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Urim and Thummim
Lights and perfections
This term relates to the ancient Israelite practice of divining the will of God. The exact meaning and origin of the words are well-studied, but are not precisely known or agreed upon.
In the Hebrew Bible, the Urim (Hebrew: אוּרִים ʾŪrīm, “lights”) and the Thummim (Hebrew: תֻּמִּים Tummīm, meaning uncertain, possibly “perfections”) are elements of the hoshen, the breastplate worn by the High Priest attached to the ephod. They are connected with cleromancy (with divination by casting lots). Most scholars suspect that the phrase refers to a set of two objects used by the high priest to answer a question or reveal the will of God.
The Urim and the Thummim first appear in Exodus 28:30, where they are named for inclusion on the breastplate to be worn by Aaron in the holy place. Other books, especially 1 Samuel, describe their uses.
Urim (אוּרִים) traditionally has been taken to derive from a root meaning lights; these derivations are reflected in the Neqqudot of the Masoretic Text. In consequence, Urim and Thummim has traditionally been translated as “lights and perfections” (by Theodotion, for example), or, by taking the phrase allegorically, as meaning “revelation and truth”, or “doctrine and truth” (it appears in this form in the Vulgate, in the writing of St. Jerome, and in the Hexapla). The latter use was defended in modern Catholic interpretations by connecting Urim and Thummim from the roots ירה (to teach) and אׇמַן (be true).
Thummim (תוּמִים) is widely considered to be derived from the consonantal root ת.מ.ם (t-m-m), meaning innocent, Many scholars now believe that Urim (אוּרִים) simply derives from the Hebrew term אּרּרִים (Arrim), meaning “curses”, and thus that Urim and Thummim essentially means “cursed or faultless”, in reference to the deity’s judgment of an accused person; in other words, Urim and Thummim were used to answer the question “innocent or guilty”.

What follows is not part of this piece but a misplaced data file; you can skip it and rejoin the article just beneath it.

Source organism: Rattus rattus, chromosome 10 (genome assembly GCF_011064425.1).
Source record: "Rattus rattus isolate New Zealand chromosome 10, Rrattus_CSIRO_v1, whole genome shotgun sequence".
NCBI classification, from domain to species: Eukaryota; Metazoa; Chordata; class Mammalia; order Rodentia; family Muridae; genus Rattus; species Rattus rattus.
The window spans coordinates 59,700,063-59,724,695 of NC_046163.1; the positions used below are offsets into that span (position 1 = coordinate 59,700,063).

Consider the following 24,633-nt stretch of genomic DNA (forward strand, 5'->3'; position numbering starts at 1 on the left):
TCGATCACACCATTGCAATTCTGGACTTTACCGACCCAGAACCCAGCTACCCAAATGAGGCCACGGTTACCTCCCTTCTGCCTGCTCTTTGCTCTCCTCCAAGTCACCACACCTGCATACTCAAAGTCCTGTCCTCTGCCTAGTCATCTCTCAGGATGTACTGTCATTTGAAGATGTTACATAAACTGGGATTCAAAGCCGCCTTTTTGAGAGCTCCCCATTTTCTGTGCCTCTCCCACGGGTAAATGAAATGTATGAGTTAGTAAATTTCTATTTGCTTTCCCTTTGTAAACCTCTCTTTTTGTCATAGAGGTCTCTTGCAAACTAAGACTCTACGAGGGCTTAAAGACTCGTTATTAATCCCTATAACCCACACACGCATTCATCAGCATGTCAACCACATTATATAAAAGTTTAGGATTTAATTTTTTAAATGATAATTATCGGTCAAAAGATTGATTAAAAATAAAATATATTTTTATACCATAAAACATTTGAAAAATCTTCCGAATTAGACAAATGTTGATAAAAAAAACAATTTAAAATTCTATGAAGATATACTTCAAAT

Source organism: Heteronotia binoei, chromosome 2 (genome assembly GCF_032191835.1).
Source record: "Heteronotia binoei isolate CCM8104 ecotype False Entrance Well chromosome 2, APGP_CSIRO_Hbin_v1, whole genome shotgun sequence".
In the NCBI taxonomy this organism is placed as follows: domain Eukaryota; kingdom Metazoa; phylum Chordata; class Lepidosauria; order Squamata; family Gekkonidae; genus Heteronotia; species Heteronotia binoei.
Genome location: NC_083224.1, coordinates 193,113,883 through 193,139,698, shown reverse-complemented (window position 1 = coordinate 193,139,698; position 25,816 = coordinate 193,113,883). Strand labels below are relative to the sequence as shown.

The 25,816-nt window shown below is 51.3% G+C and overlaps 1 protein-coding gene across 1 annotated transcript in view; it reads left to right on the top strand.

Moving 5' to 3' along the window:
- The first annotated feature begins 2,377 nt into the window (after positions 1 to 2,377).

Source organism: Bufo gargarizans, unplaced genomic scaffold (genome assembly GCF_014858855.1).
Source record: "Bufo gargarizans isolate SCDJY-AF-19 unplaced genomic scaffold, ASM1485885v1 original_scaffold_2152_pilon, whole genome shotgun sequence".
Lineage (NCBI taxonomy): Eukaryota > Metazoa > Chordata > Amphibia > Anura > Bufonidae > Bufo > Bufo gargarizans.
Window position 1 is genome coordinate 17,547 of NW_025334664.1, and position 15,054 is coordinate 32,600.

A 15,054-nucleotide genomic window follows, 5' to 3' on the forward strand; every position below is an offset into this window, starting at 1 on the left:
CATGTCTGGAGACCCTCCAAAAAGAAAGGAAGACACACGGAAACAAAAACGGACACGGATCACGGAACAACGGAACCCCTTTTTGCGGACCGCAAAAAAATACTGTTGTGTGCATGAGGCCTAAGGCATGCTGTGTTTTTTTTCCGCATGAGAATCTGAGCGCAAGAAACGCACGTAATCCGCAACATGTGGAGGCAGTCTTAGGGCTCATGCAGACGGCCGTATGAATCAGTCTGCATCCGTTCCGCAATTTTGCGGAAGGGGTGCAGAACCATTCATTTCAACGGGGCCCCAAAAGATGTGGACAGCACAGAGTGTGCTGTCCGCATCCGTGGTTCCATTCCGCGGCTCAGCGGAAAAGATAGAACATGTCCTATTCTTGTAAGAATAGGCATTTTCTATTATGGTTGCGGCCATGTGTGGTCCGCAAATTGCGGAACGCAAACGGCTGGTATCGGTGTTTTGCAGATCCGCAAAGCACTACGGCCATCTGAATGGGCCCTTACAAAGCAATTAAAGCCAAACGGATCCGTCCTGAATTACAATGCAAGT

Assyriologist William Muss-Arnolt connected the singular forms—ur and tumm—with the Babylonian terms ūrtu and tamītu, meaning “oracle” and “command”, respectively. According to his theory the Hebrew words use a pluralis intensivus to enhance their apparent majesty, not to indicate the presence of more than one. Along these lines the urim and thummim are hypothesized to derive from the Tablets of Destiny (worn by Marduk on his breast according to Babylonian religion).
1 Samuel 14:41 is regarded by biblical scholars as key to understanding the Urim and Thummim; the passage describes an attempt to identify a sinner by repeatedly splitting the people into two groups and identifying which group contains the sinner. In the version of this passage in the Masoretic Text, it describes Saul and Jonathan being separated from the rest of the people, and lots being cast between them; the Septuagint version, however, states that Urim would indicate Saul and Jonathan, while Thummim would indicate the people. In the Septuagint, a previous verse uses a phrase which is usually translated as “inquired of God”, which is significant as the grammatical form of the Hebrew implies that the inquiry was performed by objects being manipulated; scholars view it as evident from these verses and versions that cleromancy was involved, and that Urim and Thummim were the names of the objects being cast.